And while I'm here, I've updated the TES stats in the footer.

Here it is.

 Mammon When Vowels Get Together V5.2: Collection of Kindle word-lists grouping different pronunciations of vowel-pairs. Now complete (that is, it covers all vowel pairs –  but there's still stuff to be done with it; an index, perhaps...?) 

And here it is: Digraphs and Diphthongs . The (partial) index has an entry for each vowel pair that can represent each monophthong phoneme. For example AE, EA and EE are by far the most common pairs of vowels used to represent the /i:/ phoneme, but there are eight other possibilities. The index uses colour to give an idea of how common a spelling is, ranging from bright red to represent the most common to pale olive green to represent the least common.

I'm thinking about doing a native iBook version in due course, but for now Mac users can use Kindle's own (free) simulator.

Also available at Amazon: When Vowels Get Together: The paperback.

And if you have no objection to such promiscuity, Like this

Freebies (Teaching resources:  over 46,800 views  and over 6,300 downloads to date**. They're very eclectic - mostly EFL and MFL, but one of the most popular is from KS4 History, dating from my PGCE, with nearly 2,350 views and 1,000 downloads to date. So it's worth having a browse.)

** This figure includes the count of views for a single resource held in an account that I accidentally created many years ago.






Wednesday, 1 October 2014

A born-again nincompoop

<rant>
My choir's latest venture is – among other things – Howard Goodall's Eternal Light. So of late I've been browsing on YouTube for recordings. And, posted as a Comment after one, was this:


I can't say I'm sure exactly what having a problem with something involves. but here are a few issues that occur to me:
  1. 'theological issue' (l.1)
    This is self-important twaddle
  2. 'Goodall writing' (l.1) 
    erm, he didn't. There are disputes about who did  but Goodall is out of the frame – he wasn't even born when it first appeared in print (1938).
  3. 'It ends with...' (l.1)
    The words in question come much earlier too
    ,{Oops  – I misremembered.}
  4. 'statement' (l.2)
    It's not, it's an imperative, although I have to admit that it is followed by a statement.
  5. 'I understand' (l.2)
    If he'd closed the quote, I'd have had a chance of understanding too.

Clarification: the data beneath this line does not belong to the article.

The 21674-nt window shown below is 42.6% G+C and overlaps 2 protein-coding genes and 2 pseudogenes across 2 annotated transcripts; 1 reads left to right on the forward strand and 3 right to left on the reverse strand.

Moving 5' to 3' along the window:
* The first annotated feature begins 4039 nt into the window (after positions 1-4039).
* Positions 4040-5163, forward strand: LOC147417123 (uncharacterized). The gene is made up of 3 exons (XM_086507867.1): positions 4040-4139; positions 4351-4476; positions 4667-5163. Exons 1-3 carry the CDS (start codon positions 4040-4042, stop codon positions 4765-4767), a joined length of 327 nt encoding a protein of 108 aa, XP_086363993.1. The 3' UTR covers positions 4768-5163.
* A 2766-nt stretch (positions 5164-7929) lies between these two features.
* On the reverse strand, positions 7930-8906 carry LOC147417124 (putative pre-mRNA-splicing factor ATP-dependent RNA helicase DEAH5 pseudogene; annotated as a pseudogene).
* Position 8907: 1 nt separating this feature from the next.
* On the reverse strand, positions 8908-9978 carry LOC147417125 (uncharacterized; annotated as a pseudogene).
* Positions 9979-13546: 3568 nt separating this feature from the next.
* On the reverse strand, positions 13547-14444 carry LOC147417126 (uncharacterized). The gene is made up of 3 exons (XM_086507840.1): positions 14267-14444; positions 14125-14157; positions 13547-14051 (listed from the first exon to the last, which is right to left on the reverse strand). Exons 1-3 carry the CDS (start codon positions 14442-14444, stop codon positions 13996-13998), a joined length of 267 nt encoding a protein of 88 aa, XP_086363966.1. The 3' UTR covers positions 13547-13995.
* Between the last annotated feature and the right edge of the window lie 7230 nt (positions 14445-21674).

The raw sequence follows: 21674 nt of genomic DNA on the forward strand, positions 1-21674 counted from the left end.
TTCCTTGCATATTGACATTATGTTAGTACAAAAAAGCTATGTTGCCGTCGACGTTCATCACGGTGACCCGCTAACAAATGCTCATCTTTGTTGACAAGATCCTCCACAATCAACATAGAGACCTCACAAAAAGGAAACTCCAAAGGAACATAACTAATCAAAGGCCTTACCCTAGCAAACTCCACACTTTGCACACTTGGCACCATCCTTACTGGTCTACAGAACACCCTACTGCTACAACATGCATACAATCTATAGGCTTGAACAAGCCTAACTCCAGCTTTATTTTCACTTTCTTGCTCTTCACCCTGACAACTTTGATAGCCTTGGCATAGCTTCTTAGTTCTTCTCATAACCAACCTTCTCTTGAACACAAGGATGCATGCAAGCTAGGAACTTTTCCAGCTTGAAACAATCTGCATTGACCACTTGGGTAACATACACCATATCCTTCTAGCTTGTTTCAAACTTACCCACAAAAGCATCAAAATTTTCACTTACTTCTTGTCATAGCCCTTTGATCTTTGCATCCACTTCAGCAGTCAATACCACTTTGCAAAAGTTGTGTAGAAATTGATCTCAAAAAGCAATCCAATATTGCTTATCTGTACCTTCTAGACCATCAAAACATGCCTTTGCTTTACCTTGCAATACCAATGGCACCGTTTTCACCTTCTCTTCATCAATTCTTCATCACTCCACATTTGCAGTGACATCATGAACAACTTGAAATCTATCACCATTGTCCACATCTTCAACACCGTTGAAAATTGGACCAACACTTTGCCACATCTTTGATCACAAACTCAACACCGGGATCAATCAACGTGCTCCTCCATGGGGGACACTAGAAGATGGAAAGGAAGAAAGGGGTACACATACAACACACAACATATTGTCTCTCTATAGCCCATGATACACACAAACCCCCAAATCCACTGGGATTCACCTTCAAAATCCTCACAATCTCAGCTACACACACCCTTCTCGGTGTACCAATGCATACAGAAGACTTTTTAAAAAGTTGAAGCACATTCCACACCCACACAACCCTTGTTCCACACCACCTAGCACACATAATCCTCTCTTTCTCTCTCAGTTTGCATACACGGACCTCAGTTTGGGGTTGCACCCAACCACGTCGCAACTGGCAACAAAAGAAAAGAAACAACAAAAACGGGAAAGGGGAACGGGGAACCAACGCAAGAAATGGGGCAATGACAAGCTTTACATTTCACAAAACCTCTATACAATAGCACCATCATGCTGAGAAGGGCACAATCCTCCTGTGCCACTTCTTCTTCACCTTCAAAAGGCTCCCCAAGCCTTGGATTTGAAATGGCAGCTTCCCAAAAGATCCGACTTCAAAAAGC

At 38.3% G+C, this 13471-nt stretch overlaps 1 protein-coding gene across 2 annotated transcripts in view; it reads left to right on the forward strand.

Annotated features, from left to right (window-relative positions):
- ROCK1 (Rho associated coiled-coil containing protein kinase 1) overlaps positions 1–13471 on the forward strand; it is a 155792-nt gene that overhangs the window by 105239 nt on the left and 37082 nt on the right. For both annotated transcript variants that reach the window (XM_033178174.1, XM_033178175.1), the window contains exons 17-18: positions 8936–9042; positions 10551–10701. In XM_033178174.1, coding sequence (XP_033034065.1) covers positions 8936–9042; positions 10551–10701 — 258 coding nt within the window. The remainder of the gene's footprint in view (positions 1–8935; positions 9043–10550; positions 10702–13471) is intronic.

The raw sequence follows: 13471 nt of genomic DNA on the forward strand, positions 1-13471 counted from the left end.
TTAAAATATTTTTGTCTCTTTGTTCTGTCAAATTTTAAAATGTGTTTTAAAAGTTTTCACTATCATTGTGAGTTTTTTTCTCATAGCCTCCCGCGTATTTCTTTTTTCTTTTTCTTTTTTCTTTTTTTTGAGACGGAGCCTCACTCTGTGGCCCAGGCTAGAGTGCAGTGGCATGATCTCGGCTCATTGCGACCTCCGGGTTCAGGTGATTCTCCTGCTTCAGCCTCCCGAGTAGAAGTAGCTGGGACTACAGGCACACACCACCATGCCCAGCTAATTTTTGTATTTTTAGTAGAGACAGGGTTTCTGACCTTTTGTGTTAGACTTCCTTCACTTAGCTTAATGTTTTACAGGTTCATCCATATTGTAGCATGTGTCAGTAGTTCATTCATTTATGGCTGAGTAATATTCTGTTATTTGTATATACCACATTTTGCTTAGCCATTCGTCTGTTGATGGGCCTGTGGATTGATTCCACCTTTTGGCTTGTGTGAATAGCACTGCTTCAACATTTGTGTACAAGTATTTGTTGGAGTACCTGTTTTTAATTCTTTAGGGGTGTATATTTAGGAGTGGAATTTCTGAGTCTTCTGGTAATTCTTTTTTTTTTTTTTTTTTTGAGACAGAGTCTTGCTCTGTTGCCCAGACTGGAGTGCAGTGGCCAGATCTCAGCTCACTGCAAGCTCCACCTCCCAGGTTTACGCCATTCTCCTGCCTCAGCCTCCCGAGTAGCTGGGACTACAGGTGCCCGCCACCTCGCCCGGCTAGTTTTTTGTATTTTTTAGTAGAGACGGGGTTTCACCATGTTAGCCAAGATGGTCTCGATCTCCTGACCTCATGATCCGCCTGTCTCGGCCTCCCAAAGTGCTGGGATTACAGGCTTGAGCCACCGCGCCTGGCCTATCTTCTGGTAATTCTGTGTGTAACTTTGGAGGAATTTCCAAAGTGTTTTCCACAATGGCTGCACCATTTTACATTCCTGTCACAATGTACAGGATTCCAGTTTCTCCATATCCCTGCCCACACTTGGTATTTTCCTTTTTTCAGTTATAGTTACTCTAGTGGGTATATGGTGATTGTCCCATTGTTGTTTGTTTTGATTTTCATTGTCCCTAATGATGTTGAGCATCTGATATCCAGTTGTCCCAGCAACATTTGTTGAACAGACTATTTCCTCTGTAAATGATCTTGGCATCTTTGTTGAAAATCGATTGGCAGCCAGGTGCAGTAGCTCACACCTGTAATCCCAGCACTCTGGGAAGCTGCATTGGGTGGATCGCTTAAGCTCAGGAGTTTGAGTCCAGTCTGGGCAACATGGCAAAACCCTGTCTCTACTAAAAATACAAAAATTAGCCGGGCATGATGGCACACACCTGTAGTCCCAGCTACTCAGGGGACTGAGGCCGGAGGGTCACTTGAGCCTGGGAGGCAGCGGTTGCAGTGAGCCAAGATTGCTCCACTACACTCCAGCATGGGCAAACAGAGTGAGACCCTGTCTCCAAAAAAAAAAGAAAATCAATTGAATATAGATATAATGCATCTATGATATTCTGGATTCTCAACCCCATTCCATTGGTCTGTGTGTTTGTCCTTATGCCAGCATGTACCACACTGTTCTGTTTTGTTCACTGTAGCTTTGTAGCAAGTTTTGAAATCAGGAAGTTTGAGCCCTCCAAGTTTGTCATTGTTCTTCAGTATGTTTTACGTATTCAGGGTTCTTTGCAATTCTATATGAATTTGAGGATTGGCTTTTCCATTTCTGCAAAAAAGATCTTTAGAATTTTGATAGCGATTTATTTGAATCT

6. '...the nuance' (l.3)
    The mind boggles. He has misunderstood so much that the nature of this nuance is a matter of some interest.
  7. 'portray' (l.3)
    This should win some sort of prize for oddness of collocation. How, I wonder, does one portray a nuance? Perhaps he's confused nuance with nuage, so that when writing that it 'fails miserably' he's suggesting that Goodall is no good at drawing clouds...
  8. 'Jesus' (l.3)
    What? Who said anything about him? I think maybe he's confused it with that source of so much error, Holy Scripture. For the record, Jesus didn't have a grave. He had a tomb, (Sceptics would point out that it's easier to 'rise from the dead' if you're entombed rather than interred.)
  9. 'PLEASE' (l.4)
    Lord deliver us from posturing like this! To whom is it addressed, for Heaven's sake? Does he have some psychotic fantasy of being forced by Someone to act against his will, so that he has to beg '...allow me to sing?' No doubt he hears voices too, poor chap. 
  10. 'Most discerning christians [sic]...'  (l.5)
    While not being one myself, I know quite a few discerning Christians, none of whom would 'have a problem' with that (though they might wish that I hadn't put the boot in quite so hard – they'll forgive me though; that's what they do, after all!)
  11. 'SHOULD' (l.5)
    In the words of Oliver Cromwell
    I beseech you, in the bowels of Christ, think it possible you may be mistaken.
But amid this detailed stuff  I'm in danger of missing the general point: this is a work of ART. If Goodall had written the text, he'd have been perfectly free to write anything that produced the musical effect he wanted. And while we're on the subject of oft-misinterpreted authoritative texts, didn't the Founding Fathers have something to say about this sort of freedom?

b
</rant>

Update 2014.10.02.22:45  –  retraction in the colour of shame.

Update 2014.10.09.12.45  –  added this PS
PS
Well, that was better out than in. But to remove the aftertaste of bile, here's a bit of levity –  a letter I've just sent to Faber Music (publishers of the piece). I imagine it won't get past the triage exercised by the unpaid intern who no doubt monitors the information@fabermusic.com mailbox.

My choir is singing this piece next month, and I'd like to report a typo that you could perhaps correct if there's a reprint.

In bar 3 of Factum est silentium the text has 'et vidi septem illos angelos' and the number is repeated correctly elsewhere. After the fourth angel has blown his trumpet, the mortals wonder what terrible things will happen at the sounds of the trumpets of the remaining 'trium illorum angelorum'. There's little doubt that the number is septem.

But in bar 6 it has 'Et septum angeli' as though St Jerome had a benign form of Tourette's Syndrome: 'And partittion angels...'!

All the recorded versions I have heard repeat this error, and I regret that my own choir will follow suit: a rogue  u in a quaver at this speed isn't worth spending precious rehearsal time on. But I'd like somebody to get it right sometime. ['I have to believe...']
b 
PS And in case anyone says 'This isn't Classical Latin. What does he know?', the answer is 'Quite a lot'. I studied Vulgar Latin (precisely the Right Sort of Latin, as the text comes from the Vulgate) at Cambridge (at the time, coincidentally, that Tom Faber was a Fellow of my college).
† This will certainly go over the head (between the legs?) of the intern. It's a reference to the text of the movement that follows Factum est silentium.

Update 2017.06.07.15:00  –  Removed old footer .